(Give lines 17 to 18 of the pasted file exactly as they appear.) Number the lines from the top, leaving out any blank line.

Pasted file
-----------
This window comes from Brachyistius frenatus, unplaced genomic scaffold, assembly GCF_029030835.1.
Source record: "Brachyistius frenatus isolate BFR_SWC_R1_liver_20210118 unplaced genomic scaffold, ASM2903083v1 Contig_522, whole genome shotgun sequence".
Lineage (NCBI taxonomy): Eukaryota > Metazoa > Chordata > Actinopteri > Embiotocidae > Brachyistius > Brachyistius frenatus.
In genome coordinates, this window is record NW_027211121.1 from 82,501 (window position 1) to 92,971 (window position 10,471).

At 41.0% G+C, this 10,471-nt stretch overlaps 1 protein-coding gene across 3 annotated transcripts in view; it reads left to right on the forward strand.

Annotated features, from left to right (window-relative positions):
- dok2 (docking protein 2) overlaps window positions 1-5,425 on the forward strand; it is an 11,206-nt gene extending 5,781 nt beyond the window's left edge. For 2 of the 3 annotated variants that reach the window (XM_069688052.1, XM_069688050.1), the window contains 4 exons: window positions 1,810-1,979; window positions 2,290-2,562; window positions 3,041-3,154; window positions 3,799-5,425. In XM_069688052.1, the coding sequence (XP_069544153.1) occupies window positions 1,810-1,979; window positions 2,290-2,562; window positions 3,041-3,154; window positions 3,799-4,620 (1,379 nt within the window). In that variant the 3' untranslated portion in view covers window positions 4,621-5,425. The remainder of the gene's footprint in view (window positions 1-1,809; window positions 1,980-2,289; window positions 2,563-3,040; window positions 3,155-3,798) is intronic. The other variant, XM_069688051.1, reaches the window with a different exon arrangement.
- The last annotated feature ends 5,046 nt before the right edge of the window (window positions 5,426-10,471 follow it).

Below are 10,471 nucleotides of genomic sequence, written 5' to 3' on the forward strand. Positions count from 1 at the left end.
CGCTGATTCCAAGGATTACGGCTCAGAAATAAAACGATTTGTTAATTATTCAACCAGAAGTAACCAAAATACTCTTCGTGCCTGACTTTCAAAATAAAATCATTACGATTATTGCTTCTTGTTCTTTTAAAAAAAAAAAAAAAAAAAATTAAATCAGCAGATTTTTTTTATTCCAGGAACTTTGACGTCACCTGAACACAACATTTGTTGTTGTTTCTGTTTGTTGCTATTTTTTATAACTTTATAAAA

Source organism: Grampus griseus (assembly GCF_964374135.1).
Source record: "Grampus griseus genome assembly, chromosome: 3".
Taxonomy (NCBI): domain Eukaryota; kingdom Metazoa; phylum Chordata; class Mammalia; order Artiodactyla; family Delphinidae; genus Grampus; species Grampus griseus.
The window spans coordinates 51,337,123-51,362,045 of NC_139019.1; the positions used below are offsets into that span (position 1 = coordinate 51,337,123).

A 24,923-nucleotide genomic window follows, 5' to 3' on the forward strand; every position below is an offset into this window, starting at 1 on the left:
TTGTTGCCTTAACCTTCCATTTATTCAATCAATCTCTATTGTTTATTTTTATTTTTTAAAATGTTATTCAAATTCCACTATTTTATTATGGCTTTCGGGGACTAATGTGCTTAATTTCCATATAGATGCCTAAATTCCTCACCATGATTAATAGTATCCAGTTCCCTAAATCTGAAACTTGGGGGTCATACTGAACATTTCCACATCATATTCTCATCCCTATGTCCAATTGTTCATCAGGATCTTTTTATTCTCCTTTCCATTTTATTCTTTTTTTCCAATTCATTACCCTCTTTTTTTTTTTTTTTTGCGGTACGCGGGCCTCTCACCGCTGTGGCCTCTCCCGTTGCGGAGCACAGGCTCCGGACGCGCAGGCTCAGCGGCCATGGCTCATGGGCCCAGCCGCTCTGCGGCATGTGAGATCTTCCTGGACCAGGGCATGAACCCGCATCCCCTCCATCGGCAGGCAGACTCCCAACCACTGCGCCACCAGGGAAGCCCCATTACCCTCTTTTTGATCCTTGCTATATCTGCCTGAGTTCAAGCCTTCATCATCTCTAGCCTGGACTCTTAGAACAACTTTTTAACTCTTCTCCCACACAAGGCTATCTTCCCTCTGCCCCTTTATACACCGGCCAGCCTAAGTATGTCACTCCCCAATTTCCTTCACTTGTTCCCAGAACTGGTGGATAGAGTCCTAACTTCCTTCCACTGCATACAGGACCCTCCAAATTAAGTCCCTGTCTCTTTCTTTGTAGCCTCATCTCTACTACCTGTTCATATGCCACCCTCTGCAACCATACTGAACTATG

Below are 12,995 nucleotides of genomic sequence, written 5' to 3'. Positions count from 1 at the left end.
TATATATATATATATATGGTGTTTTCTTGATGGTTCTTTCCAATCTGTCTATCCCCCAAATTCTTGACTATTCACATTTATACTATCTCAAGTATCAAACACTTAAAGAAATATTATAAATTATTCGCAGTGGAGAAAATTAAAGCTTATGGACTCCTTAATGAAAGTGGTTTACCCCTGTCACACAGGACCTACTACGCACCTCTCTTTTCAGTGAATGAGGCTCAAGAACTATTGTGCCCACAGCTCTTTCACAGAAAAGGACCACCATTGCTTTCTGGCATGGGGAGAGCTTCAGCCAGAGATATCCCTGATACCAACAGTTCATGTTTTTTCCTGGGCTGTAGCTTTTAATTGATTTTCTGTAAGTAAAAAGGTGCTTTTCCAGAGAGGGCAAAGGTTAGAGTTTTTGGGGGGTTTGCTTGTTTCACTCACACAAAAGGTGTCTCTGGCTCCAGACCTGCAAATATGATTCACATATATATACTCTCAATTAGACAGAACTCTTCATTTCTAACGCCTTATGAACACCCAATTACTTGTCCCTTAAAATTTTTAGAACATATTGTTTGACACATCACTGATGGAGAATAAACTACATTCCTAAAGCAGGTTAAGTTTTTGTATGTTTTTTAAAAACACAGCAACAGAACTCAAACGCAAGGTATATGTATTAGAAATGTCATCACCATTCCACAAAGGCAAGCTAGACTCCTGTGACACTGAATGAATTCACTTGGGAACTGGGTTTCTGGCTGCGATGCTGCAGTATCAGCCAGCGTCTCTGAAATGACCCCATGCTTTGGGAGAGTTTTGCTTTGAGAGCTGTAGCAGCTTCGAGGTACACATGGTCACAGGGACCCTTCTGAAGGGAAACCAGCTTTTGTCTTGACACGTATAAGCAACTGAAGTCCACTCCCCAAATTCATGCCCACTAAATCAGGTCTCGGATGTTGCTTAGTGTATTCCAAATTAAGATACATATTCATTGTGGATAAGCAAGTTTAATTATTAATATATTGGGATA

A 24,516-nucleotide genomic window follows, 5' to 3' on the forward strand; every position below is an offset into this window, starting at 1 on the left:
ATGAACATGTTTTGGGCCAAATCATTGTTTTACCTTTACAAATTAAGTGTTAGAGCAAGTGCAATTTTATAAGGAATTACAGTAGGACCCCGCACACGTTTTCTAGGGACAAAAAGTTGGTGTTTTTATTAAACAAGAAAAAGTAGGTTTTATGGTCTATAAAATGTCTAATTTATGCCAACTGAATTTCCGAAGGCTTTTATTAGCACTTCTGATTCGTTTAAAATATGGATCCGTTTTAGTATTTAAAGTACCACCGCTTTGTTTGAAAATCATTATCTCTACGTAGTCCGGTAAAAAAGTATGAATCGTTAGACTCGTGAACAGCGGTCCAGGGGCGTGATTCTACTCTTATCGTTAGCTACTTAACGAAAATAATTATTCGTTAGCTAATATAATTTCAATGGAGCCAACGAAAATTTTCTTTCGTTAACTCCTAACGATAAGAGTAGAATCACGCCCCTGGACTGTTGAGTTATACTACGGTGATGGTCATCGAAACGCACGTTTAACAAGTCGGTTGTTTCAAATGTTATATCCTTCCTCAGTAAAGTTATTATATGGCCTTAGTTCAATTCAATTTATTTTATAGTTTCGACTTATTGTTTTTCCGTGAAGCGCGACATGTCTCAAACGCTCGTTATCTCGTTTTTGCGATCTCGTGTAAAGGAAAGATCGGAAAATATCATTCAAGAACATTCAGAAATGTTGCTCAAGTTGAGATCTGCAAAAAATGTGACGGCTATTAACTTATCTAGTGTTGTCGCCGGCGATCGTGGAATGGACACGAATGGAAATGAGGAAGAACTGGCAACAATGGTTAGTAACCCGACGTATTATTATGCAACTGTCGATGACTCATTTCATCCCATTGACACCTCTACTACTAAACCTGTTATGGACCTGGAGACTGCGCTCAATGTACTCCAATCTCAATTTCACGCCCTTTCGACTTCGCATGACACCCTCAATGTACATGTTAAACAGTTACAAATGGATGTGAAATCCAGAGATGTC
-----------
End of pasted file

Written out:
Below are 12,995 nucleotides of genomic sequence, written 5' to 3'. Positions count from 1 at the left end.
TATATATATATATATATGGTGTTTTCTTGATGGTTCTTTCCAATCTGTCTATCCCCCAAATTCTTGACTATTCACATTTATACTATCTCAAGTATCAAACACTTAAAGAAATATTATAAATTATTCGCAGTGGAGAAAATTAAAGCTTATGGACTCCTTAATGAAAGTGGTTTACCCCTGTCACACAGGACCTACTACGCACCTCTCTTTTCAGTGAATGAGGCTCAAGAACTATTGTGCCCACAGCTCTTTCACAGAAAAGGACCACCATTGCTTTCTGGCATGGGGAGAGCTTCAGCCAGAGATATCCCTGATACCAACAGTTCATGTTTTTTCCTGGGCTGTAGCTTTTAATTGATTTTCTGTAAGTAAAAAGGTGCTTTTCCAGAGAGGGCAAAGGTTAGAGTTTTTGGGGGGTTTGCTTGTTTCACTCACACAAAAGGTGTCTCTGGCTCCAGACCTGCAAATATGATTCACATATATATACTCTCAATTAGACAGAACTCTTCATTTCTAACGCCTTATGAACACCCAATTACTTGTCCCTTAAAATTTTTAGAACATATTGTTTGACACATCACTGATGGAGAATAAACTACATTCCTAAAGCAGGTTAAGTTTTTGTATGTTTTTTAAAAACACAGCAACAGAACTCAAACGCAAGGTATATGTATTAGAAATGTCATCACCATTCCACAAAGGCAAGCTAGACTCCTGTGACACTGAATGAATTCACTTGGGAACTGGGTTTCTGGCTGCGATGCTGCAGTATCAGCCAGCGTCTCTGAAATGACCCCATGCTTTGGGAGAGTTTTGCTTTGAGAGCTGTAGCAGCTTCGAGGTACACATGGTCACAGGGACCCTTCTGAAGGGAAACCAGCTTTTGTCTTGACACGTATAAGCAACTGAAGTCCACTCCCCAAATTCATGCCCACTAAATCAGGTCTCGGATGTTGCTTAGTGTATTCCAAATTAAGATACATATTCATTGTGGATAAGCAAGTTTAATTATTAATATATTGGGATA